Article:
If the past week has taught us anything, it’s the importance of getting and then keeping your systems patched. In light of the Windows Defender announcement and now the Eternal Blue exploit and associated Wanna Cry ransomware attack, it’s clear that patching as quickly as possible is one of the most effective ways to reduce threat vulnerabilities and improve security.
The Wanna Cry ransomware attack has attacked more than 80,000 users worldwide in less than a day, and the number will continue to climb. According to Kevin Beaumont, a UK security architect, “It is going to spread far and wide within the internal systems of organizations — this is turning into the biggest cybersecurity incident I’ve ever seen.” In part because the ransomware has what Beaumont calls a hunter module that scans for other devices on the same wireless networks, from offices to coffee shops, infecting new devices and spreading out.
The ransomware attack is linked to the Microsoft vulnerabilities that leaked in April and exploit a number of Windows servers and Windows operating systems. That leak stated the vulnerabilities were espionage tools allegedly used by the NSA. Per Matthew Hickey, founder of Hacker House, “This is quite possibly the most damaging thing I’ve seen in the last several years.”This puts a powerful nation state-level attack tool in the hands of anyone who wants to download it to start targeting servers.”
While this may mean that fewer individual users are targeted, it’s certainly bad news for companies. Per Hickey, “…these kinds of tools are targeted at enterprise and business environments.” The good news is that a patch that could prevent the ransomware was released back in March. Unfortunately, based on the increasing number of attacks, it’s become clear that there are a lot of companies that did not install the patch.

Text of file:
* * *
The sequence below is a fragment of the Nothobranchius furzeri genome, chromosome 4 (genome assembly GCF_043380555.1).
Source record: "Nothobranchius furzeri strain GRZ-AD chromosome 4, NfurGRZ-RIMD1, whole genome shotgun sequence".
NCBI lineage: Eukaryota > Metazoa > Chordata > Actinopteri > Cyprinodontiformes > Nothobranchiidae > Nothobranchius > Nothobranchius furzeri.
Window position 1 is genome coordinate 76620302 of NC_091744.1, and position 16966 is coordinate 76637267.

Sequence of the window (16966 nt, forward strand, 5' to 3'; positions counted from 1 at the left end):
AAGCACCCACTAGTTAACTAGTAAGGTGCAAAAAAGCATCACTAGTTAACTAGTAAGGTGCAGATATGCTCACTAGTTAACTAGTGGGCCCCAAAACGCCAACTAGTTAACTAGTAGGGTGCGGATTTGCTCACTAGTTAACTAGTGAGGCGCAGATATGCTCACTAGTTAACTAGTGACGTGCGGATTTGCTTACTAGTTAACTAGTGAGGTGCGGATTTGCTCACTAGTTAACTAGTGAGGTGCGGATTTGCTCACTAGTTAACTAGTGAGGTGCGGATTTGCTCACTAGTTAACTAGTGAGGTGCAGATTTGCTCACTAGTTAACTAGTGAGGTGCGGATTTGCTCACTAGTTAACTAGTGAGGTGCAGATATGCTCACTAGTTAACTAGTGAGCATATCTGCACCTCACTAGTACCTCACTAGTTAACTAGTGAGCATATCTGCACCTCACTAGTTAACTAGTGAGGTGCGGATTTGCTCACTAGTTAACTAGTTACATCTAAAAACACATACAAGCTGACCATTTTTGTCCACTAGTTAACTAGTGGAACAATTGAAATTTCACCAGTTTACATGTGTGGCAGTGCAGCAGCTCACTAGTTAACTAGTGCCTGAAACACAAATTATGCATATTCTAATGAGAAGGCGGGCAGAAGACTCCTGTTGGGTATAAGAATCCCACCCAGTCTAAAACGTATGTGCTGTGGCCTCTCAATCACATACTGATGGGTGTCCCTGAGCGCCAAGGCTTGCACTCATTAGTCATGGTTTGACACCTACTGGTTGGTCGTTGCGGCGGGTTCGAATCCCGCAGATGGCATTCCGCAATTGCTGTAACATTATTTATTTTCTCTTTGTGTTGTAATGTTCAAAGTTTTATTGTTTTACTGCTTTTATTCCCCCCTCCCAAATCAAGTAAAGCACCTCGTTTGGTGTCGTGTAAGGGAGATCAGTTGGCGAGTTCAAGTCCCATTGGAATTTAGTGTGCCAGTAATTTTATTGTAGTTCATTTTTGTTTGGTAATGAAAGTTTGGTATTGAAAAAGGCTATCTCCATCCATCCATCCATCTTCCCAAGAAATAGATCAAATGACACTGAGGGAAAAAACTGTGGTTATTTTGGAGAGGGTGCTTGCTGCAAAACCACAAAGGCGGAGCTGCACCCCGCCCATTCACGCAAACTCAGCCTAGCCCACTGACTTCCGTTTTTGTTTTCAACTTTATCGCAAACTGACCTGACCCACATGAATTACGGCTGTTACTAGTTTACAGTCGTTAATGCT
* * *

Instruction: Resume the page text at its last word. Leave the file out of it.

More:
The patching process has historically been a manual function that requires pulling IT staff off other priority projects. For many IT departments, the time and resource cost is high to get and stay patched. Thus, they tend to put it off and hope nothing happens, or they think their other security measures will keep them safe.
Some solutions provide visibility and scanning functionality, but the remediation of the vulnerabilities those solutions discover is still a manual process. They generate bad news, but do nothing to help companies fix what they find.
Enter Automox and automated cloud patch management. Automox created the first cloud based, closed loop patching process that automates not only the discovery and monitoring of vulnerabilities, but also the continuous remediation of those vulnerabilities.
With Automox’s automated patching capabilities, IT departments can transition from a “security panic” response when incidents like we’ve seen this week arise, to a routine operational response based on daily remediation happening quietly and consistently in the background.
We’ve cut the time and effort to apply patches by more than 90%. For example, a customer running on our platform would have received the March security bulletin from Microsoft and had the patches applied automatically on the same day without having to do anything. Full automation on the Automox platform results in zero touch patching for IT managers.
Automox also allows for control over when and how to apply patches, and can integrate into existing workflows. Either way, from identification through remediation, Automox helps companies get and stay secure by reducing their threat footprint.
To learn more about Automox and closed loop patching, check us out at automoxprod.wpengine.com. And if you have any specific questions or want some additional insight into why we do what we do, drop us a line at firstname.lastname@example.org, we’re here to help.
To a safer, more secure world through automated patching.